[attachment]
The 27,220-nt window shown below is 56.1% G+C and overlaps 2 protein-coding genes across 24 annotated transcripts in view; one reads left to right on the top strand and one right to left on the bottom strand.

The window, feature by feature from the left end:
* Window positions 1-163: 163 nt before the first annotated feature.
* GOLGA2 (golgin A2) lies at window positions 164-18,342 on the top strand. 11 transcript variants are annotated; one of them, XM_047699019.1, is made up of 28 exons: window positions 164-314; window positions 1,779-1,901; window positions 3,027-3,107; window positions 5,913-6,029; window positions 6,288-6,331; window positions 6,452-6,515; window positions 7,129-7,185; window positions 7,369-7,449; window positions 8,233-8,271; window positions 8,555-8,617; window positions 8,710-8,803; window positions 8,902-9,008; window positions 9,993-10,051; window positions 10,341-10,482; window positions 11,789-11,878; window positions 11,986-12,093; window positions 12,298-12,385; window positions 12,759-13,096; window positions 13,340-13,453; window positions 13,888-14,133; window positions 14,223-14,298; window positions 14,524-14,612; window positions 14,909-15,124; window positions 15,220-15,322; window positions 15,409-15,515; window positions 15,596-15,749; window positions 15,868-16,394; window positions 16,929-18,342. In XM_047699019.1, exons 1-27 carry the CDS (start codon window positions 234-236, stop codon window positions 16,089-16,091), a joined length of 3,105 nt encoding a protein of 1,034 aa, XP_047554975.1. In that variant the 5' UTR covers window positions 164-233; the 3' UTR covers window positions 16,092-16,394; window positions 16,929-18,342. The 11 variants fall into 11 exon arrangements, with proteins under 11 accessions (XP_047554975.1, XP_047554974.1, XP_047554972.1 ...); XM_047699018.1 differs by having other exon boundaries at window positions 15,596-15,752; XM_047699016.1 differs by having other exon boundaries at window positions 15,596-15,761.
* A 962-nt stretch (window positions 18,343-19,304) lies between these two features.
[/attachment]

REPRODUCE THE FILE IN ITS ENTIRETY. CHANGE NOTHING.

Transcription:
The 27,220-nt window shown below is 56.1% G+C and overlaps 2 protein-coding genes across 24 annotated transcripts in view; one reads left to right on the top strand and one right to left on the bottom strand.

The window, feature by feature from the left end:
* Window positions 1-163: 163 nt before the first annotated feature.
* GOLGA2 (golgin A2) lies at window positions 164-18,342 on the top strand. 11 transcript variants are annotated; one of them, XM_047699019.1, is made up of 28 exons: window positions 164-314; window positions 1,779-1,901; window positions 3,027-3,107; window positions 5,913-6,029; window positions 6,288-6,331; window positions 6,452-6,515; window positions 7,129-7,185; window positions 7,369-7,449; window positions 8,233-8,271; window positions 8,555-8,617; window positions 8,710-8,803; window positions 8,902-9,008; window positions 9,993-10,051; window positions 10,341-10,482; window positions 11,789-11,878; window positions 11,986-12,093; window positions 12,298-12,385; window positions 12,759-13,096; window positions 13,340-13,453; window positions 13,888-14,133; window positions 14,223-14,298; window positions 14,524-14,612; window positions 14,909-15,124; window positions 15,220-15,322; window positions 15,409-15,515; window positions 15,596-15,749; window positions 15,868-16,394; window positions 16,929-18,342. In XM_047699019.1, exons 1-27 carry the CDS (start codon window positions 234-236, stop codon window positions 16,089-16,091), a joined length of 3,105 nt encoding a protein of 1,034 aa, XP_047554975.1. In that variant the 5' UTR covers window positions 164-233; the 3' UTR covers window positions 16,092-16,394; window positions 16,929-18,342. The 11 variants fall into 11 exon arrangements, with proteins under 11 accessions (XP_047554975.1, XP_047554974.1, XP_047554972.1 ...); XM_047699018.1 differs by having other exon boundaries at window positions 15,596-15,752; XM_047699016.1 differs by having other exon boundaries at window positions 15,596-15,761.
* A 962-nt stretch (window positions 18,343-19,304) lies between these two features.